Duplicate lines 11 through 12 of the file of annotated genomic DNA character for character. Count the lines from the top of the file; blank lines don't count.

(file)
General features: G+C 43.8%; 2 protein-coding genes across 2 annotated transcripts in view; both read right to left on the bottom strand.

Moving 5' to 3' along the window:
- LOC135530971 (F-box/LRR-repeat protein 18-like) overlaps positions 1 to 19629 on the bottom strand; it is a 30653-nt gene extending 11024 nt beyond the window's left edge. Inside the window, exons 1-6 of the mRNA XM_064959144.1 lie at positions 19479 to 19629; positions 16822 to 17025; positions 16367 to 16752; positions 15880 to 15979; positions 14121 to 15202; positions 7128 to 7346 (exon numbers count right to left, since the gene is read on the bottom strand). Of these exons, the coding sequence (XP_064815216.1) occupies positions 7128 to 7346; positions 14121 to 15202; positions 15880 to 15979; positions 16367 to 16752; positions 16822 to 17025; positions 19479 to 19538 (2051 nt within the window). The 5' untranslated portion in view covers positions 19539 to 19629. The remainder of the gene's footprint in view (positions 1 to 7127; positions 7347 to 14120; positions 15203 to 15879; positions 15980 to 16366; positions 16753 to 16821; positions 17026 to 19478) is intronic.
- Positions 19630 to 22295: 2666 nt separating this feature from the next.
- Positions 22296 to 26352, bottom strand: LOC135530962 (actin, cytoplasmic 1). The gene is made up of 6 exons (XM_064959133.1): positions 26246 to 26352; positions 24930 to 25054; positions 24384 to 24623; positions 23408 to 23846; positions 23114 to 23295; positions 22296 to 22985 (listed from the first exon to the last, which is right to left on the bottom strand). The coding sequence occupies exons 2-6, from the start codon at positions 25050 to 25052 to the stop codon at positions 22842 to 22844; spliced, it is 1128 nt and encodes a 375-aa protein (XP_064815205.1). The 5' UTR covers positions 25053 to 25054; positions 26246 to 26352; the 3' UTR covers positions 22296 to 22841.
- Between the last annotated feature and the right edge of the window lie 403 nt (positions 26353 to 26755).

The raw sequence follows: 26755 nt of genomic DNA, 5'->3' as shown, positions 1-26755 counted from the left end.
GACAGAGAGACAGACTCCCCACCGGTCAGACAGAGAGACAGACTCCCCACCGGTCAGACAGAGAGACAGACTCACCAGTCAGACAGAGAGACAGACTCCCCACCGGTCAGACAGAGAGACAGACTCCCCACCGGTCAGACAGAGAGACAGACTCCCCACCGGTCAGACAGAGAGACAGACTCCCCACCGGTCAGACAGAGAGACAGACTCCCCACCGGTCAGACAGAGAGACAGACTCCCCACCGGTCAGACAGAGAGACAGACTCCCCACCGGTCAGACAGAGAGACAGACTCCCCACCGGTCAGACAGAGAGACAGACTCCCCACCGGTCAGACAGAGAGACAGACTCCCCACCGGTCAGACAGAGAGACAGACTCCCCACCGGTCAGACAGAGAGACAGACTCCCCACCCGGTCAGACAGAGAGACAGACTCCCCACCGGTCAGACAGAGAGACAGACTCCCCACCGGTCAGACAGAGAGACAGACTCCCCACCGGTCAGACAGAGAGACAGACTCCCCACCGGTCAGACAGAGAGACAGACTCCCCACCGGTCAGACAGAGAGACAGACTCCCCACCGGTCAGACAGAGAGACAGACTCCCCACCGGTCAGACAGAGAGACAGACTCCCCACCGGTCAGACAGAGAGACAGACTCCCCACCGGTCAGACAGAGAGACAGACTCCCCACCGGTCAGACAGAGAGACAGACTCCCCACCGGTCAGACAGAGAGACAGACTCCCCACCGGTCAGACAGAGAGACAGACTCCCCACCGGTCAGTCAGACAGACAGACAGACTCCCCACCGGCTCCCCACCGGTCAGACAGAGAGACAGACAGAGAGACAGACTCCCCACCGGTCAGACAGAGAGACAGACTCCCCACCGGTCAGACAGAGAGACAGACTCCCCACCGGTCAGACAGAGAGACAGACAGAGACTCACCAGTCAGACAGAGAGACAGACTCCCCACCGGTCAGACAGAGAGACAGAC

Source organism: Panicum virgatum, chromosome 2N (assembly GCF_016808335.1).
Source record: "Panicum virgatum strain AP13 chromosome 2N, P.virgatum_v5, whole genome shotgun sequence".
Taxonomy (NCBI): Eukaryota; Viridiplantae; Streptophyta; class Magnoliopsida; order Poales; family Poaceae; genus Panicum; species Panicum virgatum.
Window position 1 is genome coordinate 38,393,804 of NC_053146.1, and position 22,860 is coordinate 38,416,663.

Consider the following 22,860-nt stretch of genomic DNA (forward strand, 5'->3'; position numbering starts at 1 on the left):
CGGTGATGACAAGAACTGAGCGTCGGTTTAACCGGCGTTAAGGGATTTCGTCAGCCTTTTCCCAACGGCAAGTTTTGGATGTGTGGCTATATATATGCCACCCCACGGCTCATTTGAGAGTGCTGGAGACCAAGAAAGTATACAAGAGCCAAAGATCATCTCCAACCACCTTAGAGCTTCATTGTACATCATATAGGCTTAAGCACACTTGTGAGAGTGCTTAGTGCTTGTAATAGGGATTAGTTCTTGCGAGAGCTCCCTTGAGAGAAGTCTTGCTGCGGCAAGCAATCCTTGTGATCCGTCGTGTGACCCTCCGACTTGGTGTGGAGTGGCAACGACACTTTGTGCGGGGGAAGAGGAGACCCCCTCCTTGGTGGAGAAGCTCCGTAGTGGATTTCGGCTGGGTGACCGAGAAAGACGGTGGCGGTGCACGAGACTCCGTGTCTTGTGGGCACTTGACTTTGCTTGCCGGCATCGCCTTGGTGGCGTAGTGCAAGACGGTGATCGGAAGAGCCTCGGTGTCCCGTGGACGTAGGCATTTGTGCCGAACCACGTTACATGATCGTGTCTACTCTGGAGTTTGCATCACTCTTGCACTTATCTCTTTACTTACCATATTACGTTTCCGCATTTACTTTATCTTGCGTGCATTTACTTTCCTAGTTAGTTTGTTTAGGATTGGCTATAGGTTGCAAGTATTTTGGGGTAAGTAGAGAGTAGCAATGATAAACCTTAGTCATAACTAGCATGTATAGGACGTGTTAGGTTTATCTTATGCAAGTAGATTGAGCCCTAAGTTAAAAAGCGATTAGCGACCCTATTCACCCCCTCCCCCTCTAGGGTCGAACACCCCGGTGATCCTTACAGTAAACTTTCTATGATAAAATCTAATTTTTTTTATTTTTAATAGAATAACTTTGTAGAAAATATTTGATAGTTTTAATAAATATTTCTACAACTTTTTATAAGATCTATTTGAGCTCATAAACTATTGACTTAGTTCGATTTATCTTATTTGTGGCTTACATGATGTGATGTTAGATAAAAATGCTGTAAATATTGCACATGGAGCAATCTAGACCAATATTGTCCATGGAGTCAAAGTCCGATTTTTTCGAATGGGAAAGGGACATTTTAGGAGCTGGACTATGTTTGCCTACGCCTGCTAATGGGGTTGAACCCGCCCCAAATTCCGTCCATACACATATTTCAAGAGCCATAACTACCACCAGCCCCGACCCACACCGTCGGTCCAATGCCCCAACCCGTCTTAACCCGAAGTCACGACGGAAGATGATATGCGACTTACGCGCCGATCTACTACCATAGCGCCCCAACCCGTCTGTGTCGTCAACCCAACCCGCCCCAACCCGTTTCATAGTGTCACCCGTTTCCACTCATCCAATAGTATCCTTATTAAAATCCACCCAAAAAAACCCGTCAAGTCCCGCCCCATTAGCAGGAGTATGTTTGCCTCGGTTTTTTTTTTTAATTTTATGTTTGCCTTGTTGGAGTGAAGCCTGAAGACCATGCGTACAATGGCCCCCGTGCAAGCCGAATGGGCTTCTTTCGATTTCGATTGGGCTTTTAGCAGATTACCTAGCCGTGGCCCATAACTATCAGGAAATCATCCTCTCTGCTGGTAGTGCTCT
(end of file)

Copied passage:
Taxonomy (NCBI): Eukaryota; Viridiplantae; Streptophyta; class Magnoliopsida; order Poales; family Poaceae; genus Panicum; species Panicum virgatum.
Window position 1 is genome coordinate 38,393,804 of NC_053146.1, and position 22,860 is coordinate 38,416,663.